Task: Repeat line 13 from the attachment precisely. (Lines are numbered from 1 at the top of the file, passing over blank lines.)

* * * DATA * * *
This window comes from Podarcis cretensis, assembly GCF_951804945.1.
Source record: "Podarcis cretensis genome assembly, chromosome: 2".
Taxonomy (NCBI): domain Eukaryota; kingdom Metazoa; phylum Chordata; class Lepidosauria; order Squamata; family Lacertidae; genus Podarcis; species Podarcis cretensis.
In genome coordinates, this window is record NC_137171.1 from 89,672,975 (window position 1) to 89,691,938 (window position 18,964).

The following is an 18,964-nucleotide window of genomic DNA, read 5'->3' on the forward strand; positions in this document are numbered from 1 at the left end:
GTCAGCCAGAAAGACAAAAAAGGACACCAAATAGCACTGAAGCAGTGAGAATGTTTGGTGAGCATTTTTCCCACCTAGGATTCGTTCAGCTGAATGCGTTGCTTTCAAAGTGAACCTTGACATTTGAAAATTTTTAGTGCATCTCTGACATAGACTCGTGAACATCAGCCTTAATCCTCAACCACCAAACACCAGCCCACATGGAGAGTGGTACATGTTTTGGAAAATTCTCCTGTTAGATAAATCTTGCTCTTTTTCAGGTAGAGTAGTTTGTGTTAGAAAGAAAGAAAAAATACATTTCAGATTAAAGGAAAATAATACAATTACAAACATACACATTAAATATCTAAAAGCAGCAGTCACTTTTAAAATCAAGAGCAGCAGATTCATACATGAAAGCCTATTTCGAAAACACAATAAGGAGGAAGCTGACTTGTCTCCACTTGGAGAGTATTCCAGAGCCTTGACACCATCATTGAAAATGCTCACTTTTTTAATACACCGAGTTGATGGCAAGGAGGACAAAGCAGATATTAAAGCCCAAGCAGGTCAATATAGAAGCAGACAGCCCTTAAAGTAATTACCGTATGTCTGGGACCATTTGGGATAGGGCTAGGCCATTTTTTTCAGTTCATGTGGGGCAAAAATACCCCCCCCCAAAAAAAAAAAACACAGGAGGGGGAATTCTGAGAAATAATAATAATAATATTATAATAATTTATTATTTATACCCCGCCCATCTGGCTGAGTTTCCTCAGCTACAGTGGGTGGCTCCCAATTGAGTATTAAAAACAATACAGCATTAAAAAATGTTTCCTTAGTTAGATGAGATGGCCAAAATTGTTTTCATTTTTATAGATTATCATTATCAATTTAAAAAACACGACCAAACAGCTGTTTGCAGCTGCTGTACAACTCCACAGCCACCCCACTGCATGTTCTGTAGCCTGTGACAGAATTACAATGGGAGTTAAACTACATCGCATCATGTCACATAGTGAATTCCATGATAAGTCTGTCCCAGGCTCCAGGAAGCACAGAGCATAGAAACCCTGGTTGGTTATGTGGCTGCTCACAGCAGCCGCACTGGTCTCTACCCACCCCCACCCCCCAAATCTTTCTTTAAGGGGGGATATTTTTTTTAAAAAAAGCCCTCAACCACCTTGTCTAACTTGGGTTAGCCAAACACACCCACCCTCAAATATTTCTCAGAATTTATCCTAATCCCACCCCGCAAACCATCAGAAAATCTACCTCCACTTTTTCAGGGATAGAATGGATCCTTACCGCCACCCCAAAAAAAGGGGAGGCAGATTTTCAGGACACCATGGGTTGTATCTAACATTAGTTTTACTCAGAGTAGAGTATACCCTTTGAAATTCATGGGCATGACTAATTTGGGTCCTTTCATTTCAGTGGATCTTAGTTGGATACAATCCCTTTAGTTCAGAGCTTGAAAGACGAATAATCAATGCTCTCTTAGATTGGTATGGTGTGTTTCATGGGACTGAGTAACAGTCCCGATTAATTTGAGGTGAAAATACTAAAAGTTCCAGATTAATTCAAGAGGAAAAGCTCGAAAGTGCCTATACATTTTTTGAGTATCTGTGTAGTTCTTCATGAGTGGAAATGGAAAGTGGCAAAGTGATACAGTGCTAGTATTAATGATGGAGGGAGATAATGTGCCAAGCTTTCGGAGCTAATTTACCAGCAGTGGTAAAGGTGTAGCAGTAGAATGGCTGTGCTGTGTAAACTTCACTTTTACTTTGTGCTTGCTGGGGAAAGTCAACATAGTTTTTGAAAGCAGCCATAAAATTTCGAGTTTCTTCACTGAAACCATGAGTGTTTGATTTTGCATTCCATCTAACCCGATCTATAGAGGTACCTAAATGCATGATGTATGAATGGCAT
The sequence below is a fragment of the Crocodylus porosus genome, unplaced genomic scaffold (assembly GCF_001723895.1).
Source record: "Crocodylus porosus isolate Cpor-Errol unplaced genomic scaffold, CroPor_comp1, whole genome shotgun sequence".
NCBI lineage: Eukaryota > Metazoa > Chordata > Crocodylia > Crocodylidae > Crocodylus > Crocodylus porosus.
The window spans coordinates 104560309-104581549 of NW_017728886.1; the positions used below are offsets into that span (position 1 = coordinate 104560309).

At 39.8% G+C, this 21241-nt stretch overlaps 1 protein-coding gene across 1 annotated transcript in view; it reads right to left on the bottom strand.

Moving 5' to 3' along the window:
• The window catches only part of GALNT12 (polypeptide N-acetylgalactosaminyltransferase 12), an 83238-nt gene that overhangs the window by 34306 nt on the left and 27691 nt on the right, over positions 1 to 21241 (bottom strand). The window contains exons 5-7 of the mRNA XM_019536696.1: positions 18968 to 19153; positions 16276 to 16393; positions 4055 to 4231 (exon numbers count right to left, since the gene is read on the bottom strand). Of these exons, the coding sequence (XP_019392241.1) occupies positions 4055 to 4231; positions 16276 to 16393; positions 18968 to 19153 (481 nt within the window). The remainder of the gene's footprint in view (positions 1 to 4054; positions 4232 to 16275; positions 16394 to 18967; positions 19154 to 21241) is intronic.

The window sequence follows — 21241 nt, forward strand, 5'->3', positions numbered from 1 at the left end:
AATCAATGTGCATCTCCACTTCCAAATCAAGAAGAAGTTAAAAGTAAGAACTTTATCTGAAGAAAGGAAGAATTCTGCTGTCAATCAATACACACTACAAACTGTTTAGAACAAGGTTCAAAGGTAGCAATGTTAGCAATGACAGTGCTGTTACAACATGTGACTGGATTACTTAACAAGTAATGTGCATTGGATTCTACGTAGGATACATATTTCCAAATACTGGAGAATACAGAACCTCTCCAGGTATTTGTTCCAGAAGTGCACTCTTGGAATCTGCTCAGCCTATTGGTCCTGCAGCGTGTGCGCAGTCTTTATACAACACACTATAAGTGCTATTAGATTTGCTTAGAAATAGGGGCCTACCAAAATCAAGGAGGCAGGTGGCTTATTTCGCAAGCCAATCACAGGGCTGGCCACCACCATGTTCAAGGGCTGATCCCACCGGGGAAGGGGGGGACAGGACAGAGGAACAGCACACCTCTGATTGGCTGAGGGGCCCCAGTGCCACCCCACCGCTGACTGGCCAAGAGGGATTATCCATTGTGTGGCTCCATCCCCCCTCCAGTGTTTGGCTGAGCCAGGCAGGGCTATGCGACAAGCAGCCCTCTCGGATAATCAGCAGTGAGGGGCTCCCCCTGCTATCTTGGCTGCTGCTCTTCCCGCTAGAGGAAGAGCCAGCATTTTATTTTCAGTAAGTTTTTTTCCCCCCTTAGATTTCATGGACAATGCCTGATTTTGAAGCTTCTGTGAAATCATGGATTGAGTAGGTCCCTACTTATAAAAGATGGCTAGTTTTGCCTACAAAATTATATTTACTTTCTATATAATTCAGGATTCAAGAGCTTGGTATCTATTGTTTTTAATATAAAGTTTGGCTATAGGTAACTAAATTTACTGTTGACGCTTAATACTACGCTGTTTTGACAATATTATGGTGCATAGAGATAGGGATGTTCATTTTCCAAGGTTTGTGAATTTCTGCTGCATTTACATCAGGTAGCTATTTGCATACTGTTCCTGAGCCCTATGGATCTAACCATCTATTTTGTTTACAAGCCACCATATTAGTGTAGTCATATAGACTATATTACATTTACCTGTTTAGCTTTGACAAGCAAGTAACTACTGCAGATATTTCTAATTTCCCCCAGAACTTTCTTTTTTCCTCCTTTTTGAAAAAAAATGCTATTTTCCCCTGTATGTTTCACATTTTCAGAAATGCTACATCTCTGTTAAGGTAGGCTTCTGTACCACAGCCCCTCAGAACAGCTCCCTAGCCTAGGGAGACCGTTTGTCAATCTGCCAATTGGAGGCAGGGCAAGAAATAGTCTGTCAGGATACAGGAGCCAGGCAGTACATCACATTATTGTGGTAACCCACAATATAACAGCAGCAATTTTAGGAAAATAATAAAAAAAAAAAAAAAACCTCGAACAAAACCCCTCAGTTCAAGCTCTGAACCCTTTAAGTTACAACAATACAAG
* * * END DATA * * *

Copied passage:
• The window catches only part of GALNT12 (polypeptide N-acetylgalactosaminyltransferase 12), an 83238-nt gene that overhangs the window by 34306 nt on the left and 27691 nt on the right, over positions 1 to 21241 (bottom strand). The window contains exons 5-7 of the mRNA XM_019536696.1: positions 18968 to 19153; positions 16276 to 16393; positions 4055 to 4231 (exon numbers count right to left, since the gene is read on the bottom strand). Of these exons, the coding sequence (XP_019392241.1) occupies positions 4055 to 4231; positions 16276 to 16393; positions 18968 to 19153 (481 nt within the window). The remainder of the gene's footprint in view (positions 1 to 4054; positions 4232 to 16275; positions 16394 to 18967; positions 19154 to 21241) is intronic.